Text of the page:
Audi S1 Sportback 5dr14 | 05 | 2014Scotcars rating

    Audi brings back the iconic S1 badge and creates fastest production supermini

    THERE'S SOMETHING ABOUT hot hatches I've never really quite got. They've always seemed a bit too edgy for me — edgy in the way of their performance being pushed almost to the limit, and the rest of the car not really being quite able to catch up. Now though we have Audi's latest bad boy, the S1 … and I have to admit, I might just have fallen in love.

    Thirty-four years after the launch of the original Audi quattro, the new S1 supermini becomes the smallest production car to be fitted with four-wheel drive: that fact alone makes it instantly appealing.

    The fact it's the first time the S1 badge has appeared on an Ingolstadt car since the iconic Audi Sport quattro S1 Group B World Rally Car was introduced at the end of 1984, is most definitely something else to make the pulse beat faster.

    Power comes from another version of VW Group's excellent turbocharged 2.0-litre petrol. Essentially it's a 'detuned' version of the engine in the larger S3, but to focus on the 'detuned' aspect is to to the powerplant a disservice.

    Pumping out 228bhp, the S1 — available in both three- or five-door form — is capable of scorching to 62mph from standstill in 5.8secs (the 5dr takes an 'extra' 0.1s), and powers on to an electronically limited max of 155mph.

    Both cars are fitted with a manual six-speed gearbox, and Audi says there are no plans to introduce an auto version.

    The engine is a sheer joy, and I would defy you to argue that the car could do with more power. Sure, like you I believe Audi could squeeze more power — closer to 300bhp — from the engine, but that might be getting saved for an RS1 in the future … if Audi decides to build one.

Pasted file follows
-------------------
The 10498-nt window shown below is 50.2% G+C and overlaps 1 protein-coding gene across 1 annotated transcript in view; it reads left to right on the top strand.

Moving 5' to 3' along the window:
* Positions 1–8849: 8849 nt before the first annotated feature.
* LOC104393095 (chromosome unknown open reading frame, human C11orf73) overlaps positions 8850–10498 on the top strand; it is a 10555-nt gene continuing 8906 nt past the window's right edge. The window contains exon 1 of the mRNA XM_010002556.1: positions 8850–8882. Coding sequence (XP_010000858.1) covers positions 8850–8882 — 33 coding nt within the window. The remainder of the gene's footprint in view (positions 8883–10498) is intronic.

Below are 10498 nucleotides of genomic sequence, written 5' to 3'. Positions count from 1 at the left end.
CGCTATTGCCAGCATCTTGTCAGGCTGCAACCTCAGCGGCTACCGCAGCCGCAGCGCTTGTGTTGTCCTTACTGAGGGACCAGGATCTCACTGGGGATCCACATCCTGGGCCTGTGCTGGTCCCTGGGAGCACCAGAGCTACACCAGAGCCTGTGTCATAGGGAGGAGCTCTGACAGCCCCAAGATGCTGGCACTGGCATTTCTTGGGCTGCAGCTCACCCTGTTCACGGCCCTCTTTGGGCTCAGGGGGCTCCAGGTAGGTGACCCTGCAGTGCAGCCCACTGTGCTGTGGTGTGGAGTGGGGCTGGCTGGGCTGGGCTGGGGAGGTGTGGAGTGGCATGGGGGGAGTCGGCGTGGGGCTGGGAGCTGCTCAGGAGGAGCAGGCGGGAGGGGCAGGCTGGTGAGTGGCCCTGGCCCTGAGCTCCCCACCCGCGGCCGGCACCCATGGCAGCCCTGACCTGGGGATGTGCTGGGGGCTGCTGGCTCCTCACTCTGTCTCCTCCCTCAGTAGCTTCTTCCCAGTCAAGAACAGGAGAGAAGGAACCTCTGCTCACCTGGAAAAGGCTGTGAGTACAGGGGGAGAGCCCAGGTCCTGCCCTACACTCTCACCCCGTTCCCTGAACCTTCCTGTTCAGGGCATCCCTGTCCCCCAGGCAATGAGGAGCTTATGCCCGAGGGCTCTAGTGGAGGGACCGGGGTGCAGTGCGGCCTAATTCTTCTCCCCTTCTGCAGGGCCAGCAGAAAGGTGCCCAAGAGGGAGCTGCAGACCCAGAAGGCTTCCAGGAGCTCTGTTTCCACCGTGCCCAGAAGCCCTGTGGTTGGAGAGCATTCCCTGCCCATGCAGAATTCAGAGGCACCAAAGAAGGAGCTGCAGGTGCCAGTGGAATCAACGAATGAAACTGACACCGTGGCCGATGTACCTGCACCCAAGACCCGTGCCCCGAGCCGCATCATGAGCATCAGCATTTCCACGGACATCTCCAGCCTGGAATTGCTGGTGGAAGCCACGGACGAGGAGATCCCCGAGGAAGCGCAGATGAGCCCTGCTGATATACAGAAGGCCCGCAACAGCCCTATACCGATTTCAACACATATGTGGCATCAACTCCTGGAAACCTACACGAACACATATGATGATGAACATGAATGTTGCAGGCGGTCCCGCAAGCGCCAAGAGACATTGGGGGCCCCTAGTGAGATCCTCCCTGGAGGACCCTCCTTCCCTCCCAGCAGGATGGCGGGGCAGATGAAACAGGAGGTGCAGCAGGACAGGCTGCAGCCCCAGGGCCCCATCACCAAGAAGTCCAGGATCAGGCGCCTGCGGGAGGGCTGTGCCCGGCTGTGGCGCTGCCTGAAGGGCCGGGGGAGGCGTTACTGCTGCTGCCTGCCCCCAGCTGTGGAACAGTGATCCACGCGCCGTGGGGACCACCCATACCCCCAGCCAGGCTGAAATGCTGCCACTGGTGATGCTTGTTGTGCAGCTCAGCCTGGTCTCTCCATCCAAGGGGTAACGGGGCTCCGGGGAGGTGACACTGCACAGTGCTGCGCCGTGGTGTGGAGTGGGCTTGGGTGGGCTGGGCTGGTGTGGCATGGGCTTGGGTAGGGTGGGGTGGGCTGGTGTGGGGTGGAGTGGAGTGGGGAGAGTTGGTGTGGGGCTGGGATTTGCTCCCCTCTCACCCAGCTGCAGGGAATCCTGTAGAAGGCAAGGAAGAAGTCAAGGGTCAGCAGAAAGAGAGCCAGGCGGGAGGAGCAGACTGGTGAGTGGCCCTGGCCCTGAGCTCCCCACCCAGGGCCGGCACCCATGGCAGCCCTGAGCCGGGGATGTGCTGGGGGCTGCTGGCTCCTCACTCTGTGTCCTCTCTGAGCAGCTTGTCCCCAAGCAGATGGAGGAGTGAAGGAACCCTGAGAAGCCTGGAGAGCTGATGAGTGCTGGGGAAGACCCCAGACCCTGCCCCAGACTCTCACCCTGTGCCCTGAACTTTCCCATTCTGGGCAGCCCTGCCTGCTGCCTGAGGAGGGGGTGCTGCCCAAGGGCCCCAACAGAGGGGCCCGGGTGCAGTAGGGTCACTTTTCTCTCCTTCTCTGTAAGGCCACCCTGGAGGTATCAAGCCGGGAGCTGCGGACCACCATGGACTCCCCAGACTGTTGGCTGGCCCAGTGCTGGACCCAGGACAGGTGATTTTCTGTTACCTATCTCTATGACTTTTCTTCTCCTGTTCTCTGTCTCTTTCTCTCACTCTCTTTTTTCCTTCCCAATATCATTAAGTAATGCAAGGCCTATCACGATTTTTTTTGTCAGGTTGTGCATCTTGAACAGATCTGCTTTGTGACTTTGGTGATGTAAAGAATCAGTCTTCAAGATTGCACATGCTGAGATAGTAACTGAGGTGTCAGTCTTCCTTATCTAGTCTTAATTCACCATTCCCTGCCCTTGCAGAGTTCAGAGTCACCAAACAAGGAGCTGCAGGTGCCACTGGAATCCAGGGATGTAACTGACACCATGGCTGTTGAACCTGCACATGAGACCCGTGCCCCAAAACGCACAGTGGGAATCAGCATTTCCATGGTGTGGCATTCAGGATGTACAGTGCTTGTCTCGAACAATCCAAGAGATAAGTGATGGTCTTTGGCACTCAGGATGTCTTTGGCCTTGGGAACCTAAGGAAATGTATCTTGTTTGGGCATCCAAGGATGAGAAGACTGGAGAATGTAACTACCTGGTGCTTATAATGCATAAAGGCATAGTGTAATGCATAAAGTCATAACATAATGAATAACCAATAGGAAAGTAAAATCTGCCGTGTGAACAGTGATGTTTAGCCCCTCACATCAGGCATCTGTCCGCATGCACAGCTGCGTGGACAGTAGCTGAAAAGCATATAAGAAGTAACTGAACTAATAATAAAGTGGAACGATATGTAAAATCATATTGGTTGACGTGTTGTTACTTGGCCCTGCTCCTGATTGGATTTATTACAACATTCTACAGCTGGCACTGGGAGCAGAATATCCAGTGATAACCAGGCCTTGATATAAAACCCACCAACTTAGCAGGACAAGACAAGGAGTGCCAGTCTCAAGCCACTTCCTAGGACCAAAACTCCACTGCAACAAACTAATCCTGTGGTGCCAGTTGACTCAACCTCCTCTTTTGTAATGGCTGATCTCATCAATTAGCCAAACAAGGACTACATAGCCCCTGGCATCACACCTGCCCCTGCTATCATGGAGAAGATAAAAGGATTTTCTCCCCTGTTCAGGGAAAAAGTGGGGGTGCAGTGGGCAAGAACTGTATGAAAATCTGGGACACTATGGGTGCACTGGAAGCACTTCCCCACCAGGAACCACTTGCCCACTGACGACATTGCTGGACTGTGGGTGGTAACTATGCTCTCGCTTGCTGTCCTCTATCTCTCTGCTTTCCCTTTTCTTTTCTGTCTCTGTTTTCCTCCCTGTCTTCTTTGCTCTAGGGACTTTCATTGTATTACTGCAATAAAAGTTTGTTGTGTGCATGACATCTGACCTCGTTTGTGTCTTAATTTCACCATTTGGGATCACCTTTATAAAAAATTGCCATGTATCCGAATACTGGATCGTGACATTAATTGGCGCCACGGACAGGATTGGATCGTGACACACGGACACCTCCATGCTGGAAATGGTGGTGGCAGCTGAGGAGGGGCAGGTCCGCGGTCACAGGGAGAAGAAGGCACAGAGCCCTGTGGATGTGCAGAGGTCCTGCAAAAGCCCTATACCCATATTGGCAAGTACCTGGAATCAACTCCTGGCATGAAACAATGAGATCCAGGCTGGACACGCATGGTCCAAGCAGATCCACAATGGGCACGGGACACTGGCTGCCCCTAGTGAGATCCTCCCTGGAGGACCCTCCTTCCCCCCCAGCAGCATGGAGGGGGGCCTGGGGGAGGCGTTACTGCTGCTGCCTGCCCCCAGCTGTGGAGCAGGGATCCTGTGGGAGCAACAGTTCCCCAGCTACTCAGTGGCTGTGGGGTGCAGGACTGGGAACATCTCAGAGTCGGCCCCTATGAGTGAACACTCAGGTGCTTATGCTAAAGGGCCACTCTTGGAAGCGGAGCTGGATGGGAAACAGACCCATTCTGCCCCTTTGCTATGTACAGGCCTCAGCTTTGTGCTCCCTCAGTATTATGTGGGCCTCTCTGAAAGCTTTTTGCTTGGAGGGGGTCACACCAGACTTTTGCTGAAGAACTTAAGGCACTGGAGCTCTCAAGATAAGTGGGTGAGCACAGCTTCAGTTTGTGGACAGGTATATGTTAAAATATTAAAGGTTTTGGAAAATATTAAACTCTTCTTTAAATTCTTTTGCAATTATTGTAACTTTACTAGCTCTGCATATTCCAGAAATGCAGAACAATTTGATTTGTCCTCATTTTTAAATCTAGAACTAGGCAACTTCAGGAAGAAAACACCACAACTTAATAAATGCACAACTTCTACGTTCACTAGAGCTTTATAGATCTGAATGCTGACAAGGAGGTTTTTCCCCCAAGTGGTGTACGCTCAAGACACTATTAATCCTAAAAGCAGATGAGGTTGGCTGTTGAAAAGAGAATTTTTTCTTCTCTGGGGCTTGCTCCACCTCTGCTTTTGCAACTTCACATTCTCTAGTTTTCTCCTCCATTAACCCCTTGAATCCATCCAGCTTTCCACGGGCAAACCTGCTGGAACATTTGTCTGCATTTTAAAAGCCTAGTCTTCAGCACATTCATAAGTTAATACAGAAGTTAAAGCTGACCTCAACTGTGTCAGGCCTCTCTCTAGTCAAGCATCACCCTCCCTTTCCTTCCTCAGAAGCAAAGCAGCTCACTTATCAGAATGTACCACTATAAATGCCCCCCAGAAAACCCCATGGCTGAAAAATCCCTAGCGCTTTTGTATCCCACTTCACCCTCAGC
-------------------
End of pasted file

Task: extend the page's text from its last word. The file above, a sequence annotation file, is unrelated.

Related: Watch our video of Stig Blomqvist drive the S1 on ice

    The S1 is a very serious, grown-up car. It's full-on piece of kit. But despite the bucketloads of power and torque — there's a thumping 273lb/ft from about 2000rpm — it's a blast to drive.

    The four-cylinder engine is impressive. Ok, some might criticise its lack of audible charm, but that doesn't stop it delivering. The noise/performance equation could be seen as much the same as the with the current F1 cars: but despite the fact 2014 F1 cars are quieter, they still deliver performance … just like the S1.

    The undoubted star of the package though is the quattro system. Demonstrated effortlessly by the original Stig — that's Blomqvist, not the latest Top Gear variant — in the treacherously icy Scandinavian conditions — Audi's four-wheel drive system is a reassuring delight.

    In the S1, the set-up is driven by a multi-plate clutch rather than the passive, Haldex-type system which Audi has used on its transverse-engined cars in previous years.

    In normal driving conditions, engine torque is split 60/40 front to rear: but when the system detects wheelspin at the front, it directs up to 50% of drive the to the rear. The result is there's always a healthy portion of power at the back-end, whether the front ones have started to run out of grip or not.

    Not surprisingly then, the S1 corners sweetly. Target the front-end towards an apex and the S1 will squirt round the corner without the slightest hint of losing grip: and there's very little bodyroll to speak of.

    Related: Roadtest — Audi A3 Cabriolet